The ptychographic analysis confirms that the dispersion of the apochromat is dominated by a cubic dependence on the energy. To demonstrate apochromatic aberration correction for imaging applications, we performed STXM of a Siemens star test sample at a range of photon energies between 6.5 and 13 keV with both d = 55 and 59 mm, as depicted in Fig. 4. Note that for each of the energy scans at a given d spacing, the sample position was fixed along the optical axis, indicated by the arrows and dashed lines in Fig. 3 (right). For d = 59 mm, i.e., Fig. 4 (bottom row), spokes with the full pitch below 2 µm can be resolved for energies between 7.5 and 12.5 keV. From the STXM image of the Siemens Star test pattern acquired at d = 59 mm and E = 11.5 keV, the spatial resolution of the apochromat is calculated for a visibility (also known as Michelson contrast) of 0.1 [Imax − Imin]/[Imax + Imin]. The estimated half-pitch resolution of the apochromat was 481 nm (see Supplementary Fig. S2). This value matches well with the theoretical expectations. The images at 6.5 and 7.0 keV suffer from aberrations such as blur and ghost images as they lie outside the achromatic range of the apochromat. The intensity distribution of the beam along the optical axis obtained through the propagation of the probe found from ptychography reveal the presence of stronger side lobes at these lower energies. At lower X-ray energies, absorption in the refractive lens is greater thus, the effects of imperfections in the refractive lens are stronger.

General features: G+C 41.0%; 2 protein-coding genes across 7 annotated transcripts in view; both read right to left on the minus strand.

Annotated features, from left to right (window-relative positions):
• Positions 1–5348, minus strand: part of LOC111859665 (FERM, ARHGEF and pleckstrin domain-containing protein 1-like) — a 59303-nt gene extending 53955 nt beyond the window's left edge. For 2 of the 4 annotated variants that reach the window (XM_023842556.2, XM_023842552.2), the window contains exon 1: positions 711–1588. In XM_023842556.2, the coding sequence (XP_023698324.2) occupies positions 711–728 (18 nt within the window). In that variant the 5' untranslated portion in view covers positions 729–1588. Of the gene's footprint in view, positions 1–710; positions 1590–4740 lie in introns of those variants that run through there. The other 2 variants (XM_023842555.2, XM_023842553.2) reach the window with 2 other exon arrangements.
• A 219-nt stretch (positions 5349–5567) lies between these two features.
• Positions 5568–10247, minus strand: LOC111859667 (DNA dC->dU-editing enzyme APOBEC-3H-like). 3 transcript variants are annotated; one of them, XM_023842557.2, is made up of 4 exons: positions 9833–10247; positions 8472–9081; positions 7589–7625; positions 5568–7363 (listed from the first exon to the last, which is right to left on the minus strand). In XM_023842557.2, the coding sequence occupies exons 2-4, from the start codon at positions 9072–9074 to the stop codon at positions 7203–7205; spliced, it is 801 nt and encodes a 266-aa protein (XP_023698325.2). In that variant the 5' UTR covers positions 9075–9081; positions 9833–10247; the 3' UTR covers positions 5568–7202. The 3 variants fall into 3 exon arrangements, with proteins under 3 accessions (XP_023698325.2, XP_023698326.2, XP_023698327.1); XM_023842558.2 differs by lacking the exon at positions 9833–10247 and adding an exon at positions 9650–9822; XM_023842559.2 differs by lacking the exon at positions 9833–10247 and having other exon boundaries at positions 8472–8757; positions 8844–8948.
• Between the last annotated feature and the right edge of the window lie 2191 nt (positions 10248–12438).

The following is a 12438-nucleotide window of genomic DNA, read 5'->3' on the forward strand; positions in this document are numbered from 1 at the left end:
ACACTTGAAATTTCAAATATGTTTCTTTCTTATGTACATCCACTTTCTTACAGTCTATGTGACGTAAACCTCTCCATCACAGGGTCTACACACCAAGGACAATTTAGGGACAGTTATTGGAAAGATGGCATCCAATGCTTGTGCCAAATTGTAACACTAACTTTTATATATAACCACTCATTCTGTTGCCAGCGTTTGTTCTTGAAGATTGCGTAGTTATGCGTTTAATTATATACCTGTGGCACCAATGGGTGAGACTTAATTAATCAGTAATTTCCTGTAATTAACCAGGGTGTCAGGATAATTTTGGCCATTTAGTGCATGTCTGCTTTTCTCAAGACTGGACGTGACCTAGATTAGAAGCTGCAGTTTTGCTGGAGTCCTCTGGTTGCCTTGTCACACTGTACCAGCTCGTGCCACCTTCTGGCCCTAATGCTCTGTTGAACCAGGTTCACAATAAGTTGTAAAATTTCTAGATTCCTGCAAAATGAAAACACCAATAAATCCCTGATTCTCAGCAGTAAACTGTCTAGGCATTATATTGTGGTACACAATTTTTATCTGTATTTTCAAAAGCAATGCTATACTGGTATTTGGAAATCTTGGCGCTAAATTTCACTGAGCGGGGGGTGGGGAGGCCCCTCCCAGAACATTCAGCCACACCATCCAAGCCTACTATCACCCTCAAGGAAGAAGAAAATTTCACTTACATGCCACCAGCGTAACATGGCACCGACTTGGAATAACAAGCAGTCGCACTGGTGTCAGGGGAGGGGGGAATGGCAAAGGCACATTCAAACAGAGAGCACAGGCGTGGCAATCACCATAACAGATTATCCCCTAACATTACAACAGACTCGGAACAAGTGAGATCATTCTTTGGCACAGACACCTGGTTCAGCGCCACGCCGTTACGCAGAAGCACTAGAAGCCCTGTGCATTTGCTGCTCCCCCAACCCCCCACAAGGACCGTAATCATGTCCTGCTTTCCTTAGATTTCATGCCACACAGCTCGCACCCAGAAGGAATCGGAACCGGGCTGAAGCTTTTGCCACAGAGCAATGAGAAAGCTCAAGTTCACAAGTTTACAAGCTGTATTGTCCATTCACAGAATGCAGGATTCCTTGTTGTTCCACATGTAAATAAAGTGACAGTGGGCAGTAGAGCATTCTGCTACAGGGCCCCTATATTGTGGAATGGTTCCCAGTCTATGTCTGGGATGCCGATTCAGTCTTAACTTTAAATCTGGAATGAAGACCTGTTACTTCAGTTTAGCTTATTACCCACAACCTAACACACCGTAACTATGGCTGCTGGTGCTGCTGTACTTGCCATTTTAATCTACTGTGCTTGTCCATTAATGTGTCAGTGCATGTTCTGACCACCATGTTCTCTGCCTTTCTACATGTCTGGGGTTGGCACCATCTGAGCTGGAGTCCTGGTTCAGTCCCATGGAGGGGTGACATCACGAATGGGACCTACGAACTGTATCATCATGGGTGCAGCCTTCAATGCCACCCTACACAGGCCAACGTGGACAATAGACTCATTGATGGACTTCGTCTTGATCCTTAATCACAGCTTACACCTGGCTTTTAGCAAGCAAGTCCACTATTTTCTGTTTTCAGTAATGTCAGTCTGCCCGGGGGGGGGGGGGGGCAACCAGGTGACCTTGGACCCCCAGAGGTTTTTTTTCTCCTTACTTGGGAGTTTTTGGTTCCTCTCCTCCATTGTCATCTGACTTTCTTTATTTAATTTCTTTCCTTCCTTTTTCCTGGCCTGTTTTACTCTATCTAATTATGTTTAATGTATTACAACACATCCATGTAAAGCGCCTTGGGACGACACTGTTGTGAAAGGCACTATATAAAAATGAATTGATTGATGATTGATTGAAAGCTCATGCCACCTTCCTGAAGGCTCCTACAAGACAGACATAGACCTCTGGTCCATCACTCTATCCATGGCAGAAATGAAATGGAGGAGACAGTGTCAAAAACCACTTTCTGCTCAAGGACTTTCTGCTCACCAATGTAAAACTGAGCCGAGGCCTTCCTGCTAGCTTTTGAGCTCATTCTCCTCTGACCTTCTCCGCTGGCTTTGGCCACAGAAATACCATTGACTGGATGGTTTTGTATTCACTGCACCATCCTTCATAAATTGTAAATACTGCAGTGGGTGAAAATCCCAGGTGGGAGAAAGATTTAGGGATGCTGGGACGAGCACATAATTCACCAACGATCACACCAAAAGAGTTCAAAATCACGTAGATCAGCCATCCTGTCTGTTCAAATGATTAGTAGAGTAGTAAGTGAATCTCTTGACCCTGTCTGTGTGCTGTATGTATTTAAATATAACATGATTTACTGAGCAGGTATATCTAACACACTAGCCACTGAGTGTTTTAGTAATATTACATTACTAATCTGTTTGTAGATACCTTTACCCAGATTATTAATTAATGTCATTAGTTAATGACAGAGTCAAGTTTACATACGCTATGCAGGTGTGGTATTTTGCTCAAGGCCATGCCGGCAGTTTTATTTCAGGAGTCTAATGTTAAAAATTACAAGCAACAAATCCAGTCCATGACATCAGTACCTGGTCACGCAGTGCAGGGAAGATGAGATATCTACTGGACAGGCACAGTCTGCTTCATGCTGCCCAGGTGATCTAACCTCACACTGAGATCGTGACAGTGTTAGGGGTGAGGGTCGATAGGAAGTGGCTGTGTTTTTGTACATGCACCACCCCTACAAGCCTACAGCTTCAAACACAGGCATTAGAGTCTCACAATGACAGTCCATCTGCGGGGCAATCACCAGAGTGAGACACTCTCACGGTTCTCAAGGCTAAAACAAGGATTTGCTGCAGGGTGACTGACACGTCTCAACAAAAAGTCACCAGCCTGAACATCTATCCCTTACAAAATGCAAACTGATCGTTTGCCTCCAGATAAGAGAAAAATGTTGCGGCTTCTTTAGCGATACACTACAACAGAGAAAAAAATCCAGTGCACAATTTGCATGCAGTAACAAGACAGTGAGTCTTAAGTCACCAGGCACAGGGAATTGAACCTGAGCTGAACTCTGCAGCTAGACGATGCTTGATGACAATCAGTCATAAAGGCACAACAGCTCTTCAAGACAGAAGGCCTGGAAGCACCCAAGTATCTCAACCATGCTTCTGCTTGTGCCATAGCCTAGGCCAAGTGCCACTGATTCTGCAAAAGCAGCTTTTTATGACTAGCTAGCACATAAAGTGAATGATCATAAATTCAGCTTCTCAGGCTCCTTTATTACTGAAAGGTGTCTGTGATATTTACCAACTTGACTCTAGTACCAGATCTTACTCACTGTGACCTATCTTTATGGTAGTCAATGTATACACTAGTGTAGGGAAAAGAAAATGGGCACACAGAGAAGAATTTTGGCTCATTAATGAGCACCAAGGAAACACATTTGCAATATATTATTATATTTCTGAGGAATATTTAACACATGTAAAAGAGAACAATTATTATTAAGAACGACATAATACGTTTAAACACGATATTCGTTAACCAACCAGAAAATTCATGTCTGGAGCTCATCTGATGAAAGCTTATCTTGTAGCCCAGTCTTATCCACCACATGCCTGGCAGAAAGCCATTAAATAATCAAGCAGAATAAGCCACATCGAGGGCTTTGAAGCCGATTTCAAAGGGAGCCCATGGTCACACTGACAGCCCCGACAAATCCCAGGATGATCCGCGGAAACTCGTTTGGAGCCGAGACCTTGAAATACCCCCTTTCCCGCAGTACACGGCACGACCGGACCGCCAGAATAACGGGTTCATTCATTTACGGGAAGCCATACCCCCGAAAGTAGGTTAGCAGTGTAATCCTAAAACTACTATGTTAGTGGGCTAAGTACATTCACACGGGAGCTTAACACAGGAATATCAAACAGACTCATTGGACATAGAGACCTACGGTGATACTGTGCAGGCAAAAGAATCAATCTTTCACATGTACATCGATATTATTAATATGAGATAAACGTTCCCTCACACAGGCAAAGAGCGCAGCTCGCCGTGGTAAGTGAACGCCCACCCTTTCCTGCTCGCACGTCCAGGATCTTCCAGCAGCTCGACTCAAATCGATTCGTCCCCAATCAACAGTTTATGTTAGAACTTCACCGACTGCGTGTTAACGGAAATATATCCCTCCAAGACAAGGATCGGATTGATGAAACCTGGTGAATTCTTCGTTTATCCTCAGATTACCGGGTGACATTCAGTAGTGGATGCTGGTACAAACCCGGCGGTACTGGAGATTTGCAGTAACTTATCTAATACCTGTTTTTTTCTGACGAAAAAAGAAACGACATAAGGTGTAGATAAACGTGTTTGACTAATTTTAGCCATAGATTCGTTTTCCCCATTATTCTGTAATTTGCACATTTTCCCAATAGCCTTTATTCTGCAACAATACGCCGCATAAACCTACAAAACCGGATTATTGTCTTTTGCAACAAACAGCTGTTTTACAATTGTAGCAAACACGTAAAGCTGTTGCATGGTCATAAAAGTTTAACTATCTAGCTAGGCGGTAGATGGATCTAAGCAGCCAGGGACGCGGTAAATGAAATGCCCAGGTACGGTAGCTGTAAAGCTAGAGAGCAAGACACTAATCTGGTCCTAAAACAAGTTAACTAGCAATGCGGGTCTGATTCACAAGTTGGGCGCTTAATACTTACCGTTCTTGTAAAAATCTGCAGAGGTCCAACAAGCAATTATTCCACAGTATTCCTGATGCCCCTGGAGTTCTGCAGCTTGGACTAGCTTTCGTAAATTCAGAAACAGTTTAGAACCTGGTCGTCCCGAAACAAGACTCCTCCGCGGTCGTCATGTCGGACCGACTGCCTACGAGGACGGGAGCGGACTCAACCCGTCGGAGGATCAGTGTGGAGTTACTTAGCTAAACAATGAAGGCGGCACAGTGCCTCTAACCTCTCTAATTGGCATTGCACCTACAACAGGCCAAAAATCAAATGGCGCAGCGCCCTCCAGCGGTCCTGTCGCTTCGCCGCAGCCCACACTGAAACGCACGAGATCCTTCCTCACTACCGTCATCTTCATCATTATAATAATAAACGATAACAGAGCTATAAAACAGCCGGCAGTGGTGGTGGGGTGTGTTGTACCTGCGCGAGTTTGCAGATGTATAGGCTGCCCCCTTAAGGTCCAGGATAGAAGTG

Fig. 4: STXM of a Siemens star test sample as a function of photon energy for two FZP-CRL separation distances d.
figure 4

The sample was not moved along the optical axis and was located at the position indicated in Fig. 3

The wavefront of the beam at the exit aperture of the lens system was analyzed in order to better understand aberrations, see Supplementary Materials and Fig. S3, where the intensity and phase aberrations are displayed for d = 55 mm and a series of photon energies. The phase maps show substantial remaining aberration, particularly at lower photon energies in agreement with the STXM images. Additionally, the size of the beam at the exit aperture decreases with increasing energy due to the weaker refractive power of the CRL. The effects of decreased illumination of the outer edges of the FZP should be further investigated in future studies. Future investigations could also fit wavefront maps at the exit aperture for a bias-free measure of the defocus, though a challenge will be accounting for the energy-dependent absorption of the refractive lens.